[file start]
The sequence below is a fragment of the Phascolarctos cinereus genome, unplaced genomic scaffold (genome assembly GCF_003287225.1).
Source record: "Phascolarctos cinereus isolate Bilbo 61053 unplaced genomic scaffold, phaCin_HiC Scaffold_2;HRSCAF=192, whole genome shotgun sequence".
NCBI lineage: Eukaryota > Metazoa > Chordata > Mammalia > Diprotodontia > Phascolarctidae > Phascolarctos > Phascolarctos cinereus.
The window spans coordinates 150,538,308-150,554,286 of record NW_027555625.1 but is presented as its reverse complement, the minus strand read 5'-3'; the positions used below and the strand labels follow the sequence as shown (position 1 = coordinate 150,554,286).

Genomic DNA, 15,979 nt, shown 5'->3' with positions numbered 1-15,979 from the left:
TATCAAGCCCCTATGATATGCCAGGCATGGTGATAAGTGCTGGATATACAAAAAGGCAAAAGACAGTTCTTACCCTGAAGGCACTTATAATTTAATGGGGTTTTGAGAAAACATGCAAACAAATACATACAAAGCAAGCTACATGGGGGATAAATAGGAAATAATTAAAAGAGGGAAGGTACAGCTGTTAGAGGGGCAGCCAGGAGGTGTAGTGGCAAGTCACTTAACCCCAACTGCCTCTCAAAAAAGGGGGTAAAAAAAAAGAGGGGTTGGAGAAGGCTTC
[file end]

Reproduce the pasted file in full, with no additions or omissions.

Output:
The sequence below is a fragment of the Phascolarctos cinereus genome, unplaced genomic scaffold (genome assembly GCF_003287225.1).
Source record: "Phascolarctos cinereus isolate Bilbo 61053 unplaced genomic scaffold, phaCin_HiC Scaffold_2;HRSCAF=192, whole genome shotgun sequence".
NCBI lineage: Eukaryota > Metazoa > Chordata > Mammalia > Diprotodontia > Phascolarctidae > Phascolarctos > Phascolarctos cinereus.
The window spans coordinates 150,538,308-150,554,286 of record NW_027555625.1 but is presented as its reverse complement, the minus strand read 5'-3'; the positions used below and the strand labels follow the sequence as shown (position 1 = coordinate 150,554,286).

Genomic DNA, 15,979 nt, shown 5'->3' with positions numbered 1-15,979 from the left:
TATCAAGCCCCTATGATATGCCAGGCATGGTGATAAGTGCTGGATATACAAAAAGGCAAAAGACAGTTCTTACCCTGAAGGCACTTATAATTTAATGGGGTTTTGAGAAAACATGCAAACAAATACATACAAAGCAAGCTACATGGGGGATAAATAGGAAATAATTAAAAGAGGGAAGGTACAGCTGTTAGAGGGGCAGCCAGGAGGTGTAGTGGCAAGTCACTTAACCCCAACTGCCTCTCAAAAAAGGGGGTAAAAAAAAAGAGGGGTTGGAGAAGGCTTC